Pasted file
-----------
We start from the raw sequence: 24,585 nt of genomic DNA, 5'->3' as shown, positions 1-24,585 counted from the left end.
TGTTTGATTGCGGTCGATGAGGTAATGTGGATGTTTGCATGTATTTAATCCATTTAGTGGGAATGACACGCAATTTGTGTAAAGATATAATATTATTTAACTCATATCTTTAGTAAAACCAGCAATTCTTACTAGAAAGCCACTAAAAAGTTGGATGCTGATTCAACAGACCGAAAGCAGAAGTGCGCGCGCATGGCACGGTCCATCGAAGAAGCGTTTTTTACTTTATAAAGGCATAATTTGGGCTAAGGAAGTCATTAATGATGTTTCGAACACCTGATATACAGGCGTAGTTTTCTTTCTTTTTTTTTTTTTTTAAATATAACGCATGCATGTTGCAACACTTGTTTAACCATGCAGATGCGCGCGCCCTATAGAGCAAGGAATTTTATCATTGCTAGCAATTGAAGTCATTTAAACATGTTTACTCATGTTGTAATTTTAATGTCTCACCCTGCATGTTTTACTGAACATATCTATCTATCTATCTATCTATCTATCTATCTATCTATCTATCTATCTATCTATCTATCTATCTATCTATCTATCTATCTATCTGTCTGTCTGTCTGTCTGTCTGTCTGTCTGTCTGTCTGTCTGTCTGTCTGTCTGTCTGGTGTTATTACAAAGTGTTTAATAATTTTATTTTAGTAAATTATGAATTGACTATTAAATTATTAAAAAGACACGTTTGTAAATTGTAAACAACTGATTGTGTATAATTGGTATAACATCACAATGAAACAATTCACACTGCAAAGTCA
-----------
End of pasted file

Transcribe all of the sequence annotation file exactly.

We start from the raw sequence: 24,585 nt of genomic DNA, 5'->3' as shown, positions 1-24,585 counted from the left end.
TGTTTGATTGCGGTCGATGAGGTAATGTGGATGTTTGCATGTATTTAATCCATTTAGTGGGAATGACACGCAATTTGTGTAAAGATATAATATTATTTAACTCATATCTTTAGTAAAACCAGCAATTCTTACTAGAAAGCCACTAAAAAGTTGGATGCTGATTCAACAGACCGAAAGCAGAAGTGCGCGCGCATGGCACGGTCCATCGAAGAAGCGTTTTTTACTTTATAAAGGCATAATTTGGGCTAAGGAAGTCATTAATGATGTTTCGAACACCTGATATACAGGCGTAGTTTTCTTTCTTTTTTTTTTTTTTTAAATATAACGCATGCATGTTGCAACACTTGTTTAACCATGCAGATGCGCGCGCCCTATAGAGCAAGGAATTTTATCATTGCTAGCAATTGAAGTCATTTAAACATGTTTACTCATGTTGTAATTTTAATGTCTCACCCTGCATGTTTTACTGAACATATCTATCTATCTATCTATCTATCTATCTATCTATCTATCTATCTATCTATCTATCTATCTATCTATCTATCTATCTATCTATCTGTCTGTCTGTCTGTCTGTCTGTCTGTCTGTCTGTCTGTCTGTCTGTCTGTCTGTCTGGTGTTATTACAAAGTGTTTAATAATTTTATTTTAGTAAATTATGAATTGACTATTAAATTATTAAAAAGACACGTTTGTAAATTGTAAACAACTGATTGTGTATAATTGGTATAACATCACAATGAAACAATTCACACTGCAAAGTCA